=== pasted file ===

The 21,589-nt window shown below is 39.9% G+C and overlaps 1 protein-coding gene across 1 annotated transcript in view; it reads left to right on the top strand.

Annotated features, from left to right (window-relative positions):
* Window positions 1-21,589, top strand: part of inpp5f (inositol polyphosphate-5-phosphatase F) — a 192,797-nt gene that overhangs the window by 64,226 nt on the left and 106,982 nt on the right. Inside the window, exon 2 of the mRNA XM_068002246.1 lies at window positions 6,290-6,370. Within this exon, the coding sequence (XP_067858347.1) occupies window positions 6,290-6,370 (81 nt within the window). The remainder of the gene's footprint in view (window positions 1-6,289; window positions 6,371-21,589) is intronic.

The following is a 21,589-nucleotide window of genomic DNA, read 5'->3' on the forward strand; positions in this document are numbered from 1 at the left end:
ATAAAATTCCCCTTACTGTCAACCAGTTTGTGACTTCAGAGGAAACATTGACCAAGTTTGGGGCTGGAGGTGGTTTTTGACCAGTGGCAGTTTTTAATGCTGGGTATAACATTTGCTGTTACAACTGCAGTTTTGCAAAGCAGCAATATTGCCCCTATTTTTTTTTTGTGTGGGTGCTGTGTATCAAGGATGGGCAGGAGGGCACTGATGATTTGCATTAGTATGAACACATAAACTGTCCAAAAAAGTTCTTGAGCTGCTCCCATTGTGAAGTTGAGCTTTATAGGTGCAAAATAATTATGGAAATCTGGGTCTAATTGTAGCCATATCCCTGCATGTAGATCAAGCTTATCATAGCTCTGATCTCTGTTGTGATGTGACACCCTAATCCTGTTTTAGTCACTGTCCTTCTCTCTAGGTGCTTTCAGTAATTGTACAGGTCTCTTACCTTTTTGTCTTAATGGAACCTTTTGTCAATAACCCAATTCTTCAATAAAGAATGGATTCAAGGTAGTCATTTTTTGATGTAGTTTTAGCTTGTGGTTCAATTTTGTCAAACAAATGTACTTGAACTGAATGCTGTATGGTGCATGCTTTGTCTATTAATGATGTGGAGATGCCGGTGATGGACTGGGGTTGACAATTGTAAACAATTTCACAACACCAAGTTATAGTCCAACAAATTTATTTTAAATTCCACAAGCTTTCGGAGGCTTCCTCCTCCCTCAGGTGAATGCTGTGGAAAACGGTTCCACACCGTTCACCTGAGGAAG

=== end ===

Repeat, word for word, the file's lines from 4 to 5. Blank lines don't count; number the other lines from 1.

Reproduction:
The following is a 21,589-nucleotide window of genomic DNA, read 5'->3' on the forward strand; positions in this document are numbered from 1 at the left end:
ATAAAATTCCCCTTACTGTCAACCAGTTTGTGACTTCAGAGGAAACATTGACCAAGTTTGGGGCTGGAGGTGGTTTTTGACCAGTGGCAGTTTTTAATGCTGGGTATAACATTTGCTGTTACAACTGCAGTTTTGCAAAGCAGCAATATTGCCCCTATTTTTTTTTTGTGTGGGTGCTGTGTATCAAGGATGGGCAGGAGGGCACTGATGATTTGCATTAGTATGAACACATAAACTGTCCAAAAAAGTTCTTGAGCTGCTCCCATTGTGAAGTTGAGCTTTATAGGTGCAAAATAATTATGGAAATCTGGGTCTAATTGTAGCCATATCCCTGCATGTAGATCAAGCTTATCATAGCTCTGATCTCTGTTGTGATGTGACACCCTAATCCTGTTTTAGTCACTGTCCTTCTCTCTAGGTGCTTTCAGTAATTGTACAGGTCTCTTACCTTTTTGTCTTAATGGAACCTTTTGTCAATAACCCAATTCTTCAATAAAGAATGGATTCAAGGTAGTCATTTTTTGATGTAGTTTTAGCTTGTGGTTCAATTTTGTCAAACAAATGTACTTGAACTGAATGCTGTATGGTGCATGCTTTGTCTATTAATGATGTGGAGATGCCGGTGATGGACTGGGGTTGACAATTGTAAACAATTTCACAACACCAAGTTATAGTCCAACAAATTTATTTTAAATTCCACAAGCTTTCGGAGGCTTCCTCCTCCCTCAGGTGAATGCTGTGGAAAACGGTTCCACACCGTTCACCTGAGGAAG